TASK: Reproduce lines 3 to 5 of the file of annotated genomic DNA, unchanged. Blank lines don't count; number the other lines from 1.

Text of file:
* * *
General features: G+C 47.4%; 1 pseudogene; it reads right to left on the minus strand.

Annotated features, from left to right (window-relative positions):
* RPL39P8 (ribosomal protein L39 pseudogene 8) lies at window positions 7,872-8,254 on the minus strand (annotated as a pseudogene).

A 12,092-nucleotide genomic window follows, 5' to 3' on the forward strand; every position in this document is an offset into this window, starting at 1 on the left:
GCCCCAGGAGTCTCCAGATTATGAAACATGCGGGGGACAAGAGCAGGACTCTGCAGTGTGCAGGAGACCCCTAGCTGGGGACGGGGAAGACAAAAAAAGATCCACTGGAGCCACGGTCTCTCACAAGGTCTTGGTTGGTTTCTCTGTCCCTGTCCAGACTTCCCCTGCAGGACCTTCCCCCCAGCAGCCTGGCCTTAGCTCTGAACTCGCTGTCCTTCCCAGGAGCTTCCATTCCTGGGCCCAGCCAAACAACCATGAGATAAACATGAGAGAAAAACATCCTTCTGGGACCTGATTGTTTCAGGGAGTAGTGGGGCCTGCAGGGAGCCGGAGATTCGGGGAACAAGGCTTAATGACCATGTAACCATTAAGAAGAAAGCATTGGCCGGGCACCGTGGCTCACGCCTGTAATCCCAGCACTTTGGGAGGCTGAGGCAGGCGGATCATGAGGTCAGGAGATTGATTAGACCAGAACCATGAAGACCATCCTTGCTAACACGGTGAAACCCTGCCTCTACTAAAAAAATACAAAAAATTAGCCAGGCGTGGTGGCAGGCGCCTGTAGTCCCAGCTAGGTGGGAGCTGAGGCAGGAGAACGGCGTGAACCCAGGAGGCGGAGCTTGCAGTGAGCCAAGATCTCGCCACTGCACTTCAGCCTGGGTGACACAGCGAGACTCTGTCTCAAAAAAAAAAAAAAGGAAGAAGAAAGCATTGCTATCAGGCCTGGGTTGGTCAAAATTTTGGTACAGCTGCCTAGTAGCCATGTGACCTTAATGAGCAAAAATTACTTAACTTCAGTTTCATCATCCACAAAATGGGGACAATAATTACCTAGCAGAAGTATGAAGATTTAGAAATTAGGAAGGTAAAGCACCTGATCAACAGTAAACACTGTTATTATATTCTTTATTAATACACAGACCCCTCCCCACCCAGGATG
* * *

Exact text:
* RPL39P8 (ribosomal protein L39 pseudogene 8) lies at window positions 7,872-8,254 on the minus strand (annotated as a pseudogene).

A 12,092-nucleotide genomic window follows, 5' to 3' on the forward strand; every position in this document is an offset into this window, starting at 1 on the left:
GCCCCAGGAGTCTCCAGATTATGAAACATGCGGGGGACAAGAGCAGGACTCTGCAGTGTGCAGGAGACCCCTAGCTGGGGACGGGGAAGACAAAAAAAGATCCACTGGAGCCACGGTCTCTCACAAGGTCTTGGTTGGTTTCTCTGTCCCTGTCCAGACTTCCCCTGCAGGACCTTCCCCCCAGCAGCCTGGCCTTAGCTCTGAACTCGCTGTCCTTCCCAGGAGCTTCCATTCCTGGGCCCAGCCAAACAACCATGAGATAAACATGAGAGAAAAACATCCTTCTGGGACCTGATTGTTTCAGGGAGTAGTGGGGCCTGCAGGGAGCCGGAGATTCGGGGAACAAGGCTTAATGACCATGTAACCATTAAGAAGAAAGCATTGGCCGGGCACCGTGGCTCACGCCTGTAATCCCAGCACTTTGGGAGGCTGAGGCAGGCGGATCATGAGGTCAGGAGATTGATTAGACCAGAACCATGAAGACCATCCTTGCTAACACGGTGAAACCCTGCCTCTACTAAAAAAATACAAAAAATTAGCCAGGCGTGGTGGCAGGCGCCTGTAGTCCCAGCTAGGTGGGAGCTGAGGCAGGAGAACGGCGTGAACCCAGGAGGCGGAGCTTGCAGTGAGCCAAGATCTCGCCACTGCACTTCAGCCTGGGTGACACAGCGAGACTCTGTCTCAAAAAAAAAAAAAAGGAAGAAGAAAGCATTGCTATCAGGCCTGGGTTGGTCAAAATTTTGGTACAGCTGCCTAGTAGCCATGTGACCTTAATGAGCAAAAATTACTTAACTTCAGTTTCATCATCCACAAAATGGGGACAATAATTACCTAGCAGAAGTATGAAGATTTAGAAATTAGGAAGGTAAAGCACCTGATCAACAGTAAACACTGTTATTATATTCTTTATTAATACACAGACCCCTCCCCACCCAGGATG